Tumbleweed Yarn decided to use wildflowers as inspiration for our new colorways and Kitman’s summer MKAL. In October of last year my husband and I bought a house just outside of Galveston, TX. We currently live in Fort Worth, TX and we have plans to move to this new house in 3 years after he retires. Currently the house is undergoing some renovations, and I have been overseeing the work long distance. This is something I do not advise doing. Fort Worth is in north Texas and Galveston is in south Texas. The drive takes approximately 5 hours. I have been making this drive almost once a week now since the renovations began. Wheeeeeee! Although I do like road trips, taking this long drive solo has been trying. Until…the wildflowers. In the springtime our Texas highways are covered with delicate blankets of vibrant color. Almost every household in Texas has a portrait hanging on their wall of the family nestled in a field of bluebonnets.


And for someone who loves color, this has been a welcomed change in the scenery. The 3 flowers we chose to be inspired by are the bluebonnet (which is the state flower of Texas), the indian blanket, and the thistle.


Kitman’s shawl MKAL is also inspired by the wildflower. I have seen the completed shawl and it is BEAUTIFUL! Those of you who are already signed up to knit it will not be disappointed. It is probably my favorite shawl of hers to date. And if you are not signed up for the MKAL please visit Kitman’s Ravelry site and look at her other designs and get the details for this knit-along. It might help you to decide to come on board with this one.



I’m pretty good at somethings…

I’m pretty good at a lot of different things, such as never having sour milk in my refrigerator. Just approaching the expiration date within a couple of days causes me distress so that I either guzzle down the remains or with much guilt pour it down the drain. The thought of opening a carton and getting a whiff of the curdled remains of outdated milk turns my stomach and causes my compulsive behavior. Another example of something I’m gifted at is reminding my husband that the sweet puppy he brought home with him at the beginning of the year (without asking me, mind you) is his responsibility not mine…”So go pick up that poop!”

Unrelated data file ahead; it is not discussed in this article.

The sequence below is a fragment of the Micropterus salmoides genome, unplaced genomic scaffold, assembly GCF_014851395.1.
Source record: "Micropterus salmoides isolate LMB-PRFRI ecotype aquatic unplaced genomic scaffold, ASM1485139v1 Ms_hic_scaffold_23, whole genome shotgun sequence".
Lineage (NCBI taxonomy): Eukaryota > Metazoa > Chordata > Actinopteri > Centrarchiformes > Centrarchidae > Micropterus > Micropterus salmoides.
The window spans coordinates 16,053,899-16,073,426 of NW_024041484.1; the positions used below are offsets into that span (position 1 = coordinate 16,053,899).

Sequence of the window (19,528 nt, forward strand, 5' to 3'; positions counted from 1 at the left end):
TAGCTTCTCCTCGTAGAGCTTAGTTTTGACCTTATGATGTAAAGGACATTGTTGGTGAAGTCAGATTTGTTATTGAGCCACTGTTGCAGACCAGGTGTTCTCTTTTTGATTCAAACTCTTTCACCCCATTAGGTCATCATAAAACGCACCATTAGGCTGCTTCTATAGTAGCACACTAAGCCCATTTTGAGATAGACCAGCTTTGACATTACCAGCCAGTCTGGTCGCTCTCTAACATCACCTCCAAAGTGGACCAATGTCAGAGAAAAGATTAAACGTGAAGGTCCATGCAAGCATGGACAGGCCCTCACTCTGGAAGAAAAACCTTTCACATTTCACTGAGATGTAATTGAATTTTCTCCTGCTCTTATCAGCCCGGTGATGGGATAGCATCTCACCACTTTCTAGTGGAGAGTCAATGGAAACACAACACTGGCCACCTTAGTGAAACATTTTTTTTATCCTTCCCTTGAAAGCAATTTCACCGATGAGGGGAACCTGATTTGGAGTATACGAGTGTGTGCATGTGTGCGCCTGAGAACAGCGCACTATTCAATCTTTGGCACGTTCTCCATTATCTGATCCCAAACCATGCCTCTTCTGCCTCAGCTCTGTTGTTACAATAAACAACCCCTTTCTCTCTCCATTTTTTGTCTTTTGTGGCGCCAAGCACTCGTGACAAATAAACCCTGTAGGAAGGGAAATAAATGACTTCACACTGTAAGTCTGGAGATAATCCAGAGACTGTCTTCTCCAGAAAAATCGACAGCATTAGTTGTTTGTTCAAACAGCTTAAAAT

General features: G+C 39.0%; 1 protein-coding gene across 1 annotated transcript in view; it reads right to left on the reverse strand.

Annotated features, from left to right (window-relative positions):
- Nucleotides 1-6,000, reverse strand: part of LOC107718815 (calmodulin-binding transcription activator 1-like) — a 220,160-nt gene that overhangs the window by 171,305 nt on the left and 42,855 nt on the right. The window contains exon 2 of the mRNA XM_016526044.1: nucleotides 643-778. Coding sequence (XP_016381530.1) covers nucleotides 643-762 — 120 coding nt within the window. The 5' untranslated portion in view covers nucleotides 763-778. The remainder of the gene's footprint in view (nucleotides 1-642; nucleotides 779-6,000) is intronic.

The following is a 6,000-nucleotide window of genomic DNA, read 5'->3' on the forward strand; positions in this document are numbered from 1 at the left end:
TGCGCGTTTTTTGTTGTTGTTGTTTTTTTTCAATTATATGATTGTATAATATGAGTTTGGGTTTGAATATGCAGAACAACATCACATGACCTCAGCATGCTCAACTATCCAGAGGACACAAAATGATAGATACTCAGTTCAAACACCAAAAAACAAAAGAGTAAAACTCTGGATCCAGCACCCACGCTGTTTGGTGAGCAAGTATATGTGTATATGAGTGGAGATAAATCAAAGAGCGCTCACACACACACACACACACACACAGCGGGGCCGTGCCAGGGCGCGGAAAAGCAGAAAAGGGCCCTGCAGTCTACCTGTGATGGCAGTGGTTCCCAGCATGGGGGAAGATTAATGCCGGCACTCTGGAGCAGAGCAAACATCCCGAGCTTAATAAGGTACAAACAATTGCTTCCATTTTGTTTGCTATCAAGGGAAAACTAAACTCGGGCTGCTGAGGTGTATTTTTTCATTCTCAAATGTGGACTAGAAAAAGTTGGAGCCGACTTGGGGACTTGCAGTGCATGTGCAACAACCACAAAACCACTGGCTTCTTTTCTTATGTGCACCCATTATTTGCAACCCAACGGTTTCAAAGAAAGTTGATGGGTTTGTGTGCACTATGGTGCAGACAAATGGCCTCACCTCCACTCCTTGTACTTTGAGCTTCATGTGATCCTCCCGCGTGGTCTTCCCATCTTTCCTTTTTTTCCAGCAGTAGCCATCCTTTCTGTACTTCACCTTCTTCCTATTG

And there are some things that I’m not so good at and blogging would be one of them. I’ve been remiss the last few months in writing about the happenings at Tumbleweed Yarn and my journey of becoming a better knitter.  One of the most exciting things that we did recently was participate in the DFW Fiber Fest.Image

Back in November 2013 we had our first vendor experience when we had a booth at the Etsy Craft Fair. That was a success for us but nothing like we had at the Fiber Fest. We met so many people who were so wonderful. Creative people who love yarn and all things fiber! And Kitman was fortunate to meet people who have knitted her designs. She was so honored when one of her admirers asked for an autograph on a pattern she had designed. She is a rock star! 

Image  Several opportunities to promote our business were presented to us at the Fiber Fest. Kitman and I were invited by Carmen Jones to be interviewed on her podcast, Tapgurl Knits. There are podcast about knitting! And Carmen is adorable. You should give her a listen. She knows knitting and has personality plus. Kitman and I can’t imagine being on a podcast. I’m a behind-the-scenes kind of gal and Kitman worries about English being her second language, or third or fourth. She is multilingual! She speaks English better then most of us natives.


Our booth neighbors, The Shepherd’s Wool and Antiques, out of Wichita Falls, TX introduced me to the world of rug hooking. I have another craft to spend money on! Ack! The owner Susan Myers is a wonderful person and has some beautiful items in her shop. Facebook her if you are interested in hooking rugs. The wool fabrics she offers are glorious.Image


So this was a highlight of the last few months. I’m determined to do better at chronicling our adventures. Maybe if I imagine my blog having an expiration date with dire, sour consequences I would do better…